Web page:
West Virginia State University sophomore outfielder Justin Graham has been diagnosed with leukemia. He is battling the disease the athletic department have confirmed. The 20-year-old, who was the starting outfielder for the Yellow Jackets, is due to undergo surgery and chemotherapy.
The school confirmed the cancer diagnosis and expressed their admiration for the player’s positive approach. Doctors diagnosed Justin Graham with leukemia. He is battling the disease at University of Kentucky Hospital. It requires an operation.
First and foremost, the entire team, coaching staff and his family are saddened at the news of this challenge to his health, and their immediate priority has poured support and pray for a cure.
Justin was set to be a main cog in the Yellow Jackets starting line-up this season. During a normal practice, Justin informed his coaches that he did not feel right and was taken off the field for evaluation.
Messages of support have been sent to the athletic department and Graham’s family since the announcement, including from several of his current baseball and former teammates and friends in “Rowan County” as they shaved their heads when Justin was scheduled to start chemotherapy.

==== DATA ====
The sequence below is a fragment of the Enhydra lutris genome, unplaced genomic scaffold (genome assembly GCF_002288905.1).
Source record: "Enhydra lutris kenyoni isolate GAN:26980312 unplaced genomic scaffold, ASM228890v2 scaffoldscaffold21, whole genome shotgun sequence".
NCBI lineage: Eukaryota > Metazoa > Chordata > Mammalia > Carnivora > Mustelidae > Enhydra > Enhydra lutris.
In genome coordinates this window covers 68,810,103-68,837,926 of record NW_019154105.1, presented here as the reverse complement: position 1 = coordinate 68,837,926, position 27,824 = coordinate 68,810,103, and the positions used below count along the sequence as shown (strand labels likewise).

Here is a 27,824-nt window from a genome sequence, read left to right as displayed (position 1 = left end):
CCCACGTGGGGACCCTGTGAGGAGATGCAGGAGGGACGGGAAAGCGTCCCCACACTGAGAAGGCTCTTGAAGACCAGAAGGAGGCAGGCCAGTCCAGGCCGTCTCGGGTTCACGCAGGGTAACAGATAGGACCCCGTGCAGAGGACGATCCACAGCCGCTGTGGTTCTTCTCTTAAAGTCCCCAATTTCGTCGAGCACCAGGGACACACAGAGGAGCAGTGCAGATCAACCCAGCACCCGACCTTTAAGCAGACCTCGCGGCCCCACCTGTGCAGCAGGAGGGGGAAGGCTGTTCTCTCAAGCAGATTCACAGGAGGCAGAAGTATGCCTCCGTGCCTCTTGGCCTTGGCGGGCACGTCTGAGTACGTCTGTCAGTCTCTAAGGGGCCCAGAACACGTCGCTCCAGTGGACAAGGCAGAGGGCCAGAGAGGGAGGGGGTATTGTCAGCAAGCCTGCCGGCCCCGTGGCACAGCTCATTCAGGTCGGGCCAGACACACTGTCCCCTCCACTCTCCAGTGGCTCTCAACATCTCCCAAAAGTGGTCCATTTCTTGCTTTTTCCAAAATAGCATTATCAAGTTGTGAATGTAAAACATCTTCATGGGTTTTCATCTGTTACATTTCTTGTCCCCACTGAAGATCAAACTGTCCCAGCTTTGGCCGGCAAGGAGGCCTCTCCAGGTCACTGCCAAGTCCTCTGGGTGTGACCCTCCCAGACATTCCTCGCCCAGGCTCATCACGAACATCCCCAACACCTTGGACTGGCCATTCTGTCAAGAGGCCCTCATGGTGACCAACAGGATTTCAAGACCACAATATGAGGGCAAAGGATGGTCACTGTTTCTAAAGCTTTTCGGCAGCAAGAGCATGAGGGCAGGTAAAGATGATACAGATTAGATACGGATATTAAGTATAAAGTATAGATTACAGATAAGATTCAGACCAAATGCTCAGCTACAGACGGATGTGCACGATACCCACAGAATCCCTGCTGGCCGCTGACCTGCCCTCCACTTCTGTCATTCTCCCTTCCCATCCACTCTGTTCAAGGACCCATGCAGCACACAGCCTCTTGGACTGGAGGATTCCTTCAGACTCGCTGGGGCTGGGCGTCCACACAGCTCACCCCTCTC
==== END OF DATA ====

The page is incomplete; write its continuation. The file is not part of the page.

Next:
The chemotherapy will last for several weeks. The understanding is he has the most common form of leukemia and something like 5 of 6 survive. He is going to have a bone marrow transplant and is in need of donors. To donate bone marrow which can be done through bethematch.org for Justin’s cause.
The player is okay, strong, calm. He’s showing maturity, not only on the field, but also off it. He’s optimistic. Justin has posted a sign in his hospital room stating “Cancer may have started the fight, but I will finish it.”
As a freshman in 2016 Justin played in 37 of the Yellow Jackets’ 47 games starting 31. He batted .304 (34-112) and played mainly left field. He hit two home runs and drove in 19 runs. Justin ended last season on a five game hitting streak going 7-17 (.412) over that period.
We take for granted the things we do in life. Baseball is a passionate sport but it takes a back seat for the many obstacles life presents itself. The HBCU Baseball community and the coaching staff are optimistic he will get healthy and be able to return to the baseball field.